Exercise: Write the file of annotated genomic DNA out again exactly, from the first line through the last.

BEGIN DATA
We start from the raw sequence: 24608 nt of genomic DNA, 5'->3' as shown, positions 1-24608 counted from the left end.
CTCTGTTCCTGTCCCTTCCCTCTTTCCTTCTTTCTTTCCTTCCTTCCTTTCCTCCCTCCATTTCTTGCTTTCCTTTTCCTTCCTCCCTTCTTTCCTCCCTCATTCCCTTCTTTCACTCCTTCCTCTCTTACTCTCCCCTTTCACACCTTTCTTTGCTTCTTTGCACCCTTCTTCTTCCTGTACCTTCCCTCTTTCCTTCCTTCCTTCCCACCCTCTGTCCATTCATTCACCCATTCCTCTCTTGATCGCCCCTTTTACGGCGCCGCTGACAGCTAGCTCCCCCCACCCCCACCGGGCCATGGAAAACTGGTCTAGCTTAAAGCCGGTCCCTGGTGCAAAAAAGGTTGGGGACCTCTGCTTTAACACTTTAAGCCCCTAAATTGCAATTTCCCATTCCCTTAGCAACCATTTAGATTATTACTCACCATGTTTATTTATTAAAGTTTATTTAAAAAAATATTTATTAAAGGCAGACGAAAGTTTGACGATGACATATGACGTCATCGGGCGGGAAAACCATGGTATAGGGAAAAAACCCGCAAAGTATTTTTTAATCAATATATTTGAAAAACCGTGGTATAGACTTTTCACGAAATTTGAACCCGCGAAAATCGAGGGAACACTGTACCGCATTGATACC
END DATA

We start from the raw sequence: 24608 nt of genomic DNA, 5'->3' as shown, positions 1-24608 counted from the left end.
CTCTGTTCCTGTCCCTTCCCTCTTTCCTTCTTTCTTTCCTTCCTTCCTTTCCTCCCTCCATTTCTTGCTTTCCTTTTCCTTCCTCCCTTCTTTCCTCCCTCATTCCCTTCTTTCACTCCTTCCTCTCTTACTCTCCCCTTTCACACCTTTCTTTGCTTCTTTGCACCCTTCTTCTTCCTGTACCTTCCCTCTTTCCTTCCTTCCTTCCCACCCTCTGTCCATTCATTCACCCATTCCTCTCTTGATCGCCCCTTTTACGGCGCCGCTGACAGCTAGCTCCCCCCACCCCCACCGGGCCATGGAAAACTGGTCTAGCTTAAAGCCGGTCCCTGGTGCAAAAAAGGTTGGGGACCTCTGCTTTAACACTTTAAGCCCCTAAATTGCAATTTCCCATTCCCTTAGCAACCATTTAGATTATTACTCACCATGTTTATTTATTAAAGTTTATTTAAAAAAATATTTATTAAAGGCAGACGAAAGTTTGACGATGACATATGACGTCATCGGGCGGGAAAACCATGGTATAGGGAAAAAACCCGCAAAGTATTTTTTAATCAATATATTTGAAAAACCGTGGTATAGACTTTTCACGAAATTTGAACCCGCGAAAATCGAGGGAACACTGTACCGCATTGATACC